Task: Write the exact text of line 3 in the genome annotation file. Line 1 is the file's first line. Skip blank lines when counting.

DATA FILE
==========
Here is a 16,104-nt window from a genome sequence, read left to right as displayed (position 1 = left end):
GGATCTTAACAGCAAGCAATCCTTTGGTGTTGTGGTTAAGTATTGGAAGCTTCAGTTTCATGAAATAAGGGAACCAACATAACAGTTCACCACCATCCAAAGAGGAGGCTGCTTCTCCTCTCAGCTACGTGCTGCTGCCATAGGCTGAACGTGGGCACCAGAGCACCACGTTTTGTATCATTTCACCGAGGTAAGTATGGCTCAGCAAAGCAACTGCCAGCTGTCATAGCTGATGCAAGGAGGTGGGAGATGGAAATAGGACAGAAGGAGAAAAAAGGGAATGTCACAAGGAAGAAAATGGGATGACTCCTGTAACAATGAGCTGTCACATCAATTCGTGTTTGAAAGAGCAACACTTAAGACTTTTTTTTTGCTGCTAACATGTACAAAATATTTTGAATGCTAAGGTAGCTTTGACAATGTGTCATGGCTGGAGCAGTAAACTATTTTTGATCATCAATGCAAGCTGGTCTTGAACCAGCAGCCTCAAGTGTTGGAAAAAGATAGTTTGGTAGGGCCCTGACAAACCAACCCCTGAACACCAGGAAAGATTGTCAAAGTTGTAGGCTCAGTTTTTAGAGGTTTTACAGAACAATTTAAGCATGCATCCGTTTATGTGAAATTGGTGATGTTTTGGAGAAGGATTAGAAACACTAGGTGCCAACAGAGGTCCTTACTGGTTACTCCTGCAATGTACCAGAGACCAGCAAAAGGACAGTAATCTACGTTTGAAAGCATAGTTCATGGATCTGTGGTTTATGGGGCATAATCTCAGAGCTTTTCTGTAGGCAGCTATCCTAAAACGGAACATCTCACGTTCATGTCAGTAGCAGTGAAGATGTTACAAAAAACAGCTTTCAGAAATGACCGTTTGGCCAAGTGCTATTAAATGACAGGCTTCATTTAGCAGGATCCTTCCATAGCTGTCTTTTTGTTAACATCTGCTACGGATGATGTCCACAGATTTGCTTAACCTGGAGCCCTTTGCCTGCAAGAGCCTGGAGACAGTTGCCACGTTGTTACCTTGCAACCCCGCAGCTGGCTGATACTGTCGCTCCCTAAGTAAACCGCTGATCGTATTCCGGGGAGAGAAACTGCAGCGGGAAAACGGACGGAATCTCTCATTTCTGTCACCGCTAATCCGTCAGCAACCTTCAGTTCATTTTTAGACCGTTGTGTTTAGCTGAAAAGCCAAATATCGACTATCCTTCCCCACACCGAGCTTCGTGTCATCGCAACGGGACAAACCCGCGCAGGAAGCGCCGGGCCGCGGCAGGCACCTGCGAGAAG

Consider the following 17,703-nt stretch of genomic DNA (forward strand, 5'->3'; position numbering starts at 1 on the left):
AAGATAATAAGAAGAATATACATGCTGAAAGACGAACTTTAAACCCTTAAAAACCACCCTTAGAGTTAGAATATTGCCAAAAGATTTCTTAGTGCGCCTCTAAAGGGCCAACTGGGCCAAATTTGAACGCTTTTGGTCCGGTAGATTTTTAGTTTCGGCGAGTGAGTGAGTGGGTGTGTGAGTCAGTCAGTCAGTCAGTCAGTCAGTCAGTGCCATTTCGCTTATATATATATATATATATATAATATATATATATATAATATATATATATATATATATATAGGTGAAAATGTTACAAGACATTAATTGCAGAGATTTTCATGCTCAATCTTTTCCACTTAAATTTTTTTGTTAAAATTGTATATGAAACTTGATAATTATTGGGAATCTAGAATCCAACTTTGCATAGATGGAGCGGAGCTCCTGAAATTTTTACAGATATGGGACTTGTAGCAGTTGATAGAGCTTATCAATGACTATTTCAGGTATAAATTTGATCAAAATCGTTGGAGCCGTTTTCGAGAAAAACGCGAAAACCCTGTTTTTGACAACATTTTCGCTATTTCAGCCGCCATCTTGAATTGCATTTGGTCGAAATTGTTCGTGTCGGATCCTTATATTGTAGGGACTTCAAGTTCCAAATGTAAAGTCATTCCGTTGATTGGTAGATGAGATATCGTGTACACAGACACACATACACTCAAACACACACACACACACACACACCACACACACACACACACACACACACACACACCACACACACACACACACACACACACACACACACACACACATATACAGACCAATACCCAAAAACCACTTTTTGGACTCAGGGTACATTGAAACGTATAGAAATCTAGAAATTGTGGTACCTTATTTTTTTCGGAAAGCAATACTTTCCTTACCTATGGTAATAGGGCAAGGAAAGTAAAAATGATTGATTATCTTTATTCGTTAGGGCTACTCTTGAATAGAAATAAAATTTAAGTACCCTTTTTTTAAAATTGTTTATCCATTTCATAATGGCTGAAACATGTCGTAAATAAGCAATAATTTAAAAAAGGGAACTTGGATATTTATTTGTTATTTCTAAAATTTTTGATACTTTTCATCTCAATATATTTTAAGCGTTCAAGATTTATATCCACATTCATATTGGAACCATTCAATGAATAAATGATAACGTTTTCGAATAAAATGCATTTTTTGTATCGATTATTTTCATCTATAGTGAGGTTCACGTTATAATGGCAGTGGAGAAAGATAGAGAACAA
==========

Consider the following 17,703-nt stretch of genomic DNA (forward strand, 5'->3'; position numbering starts at 1 on the left):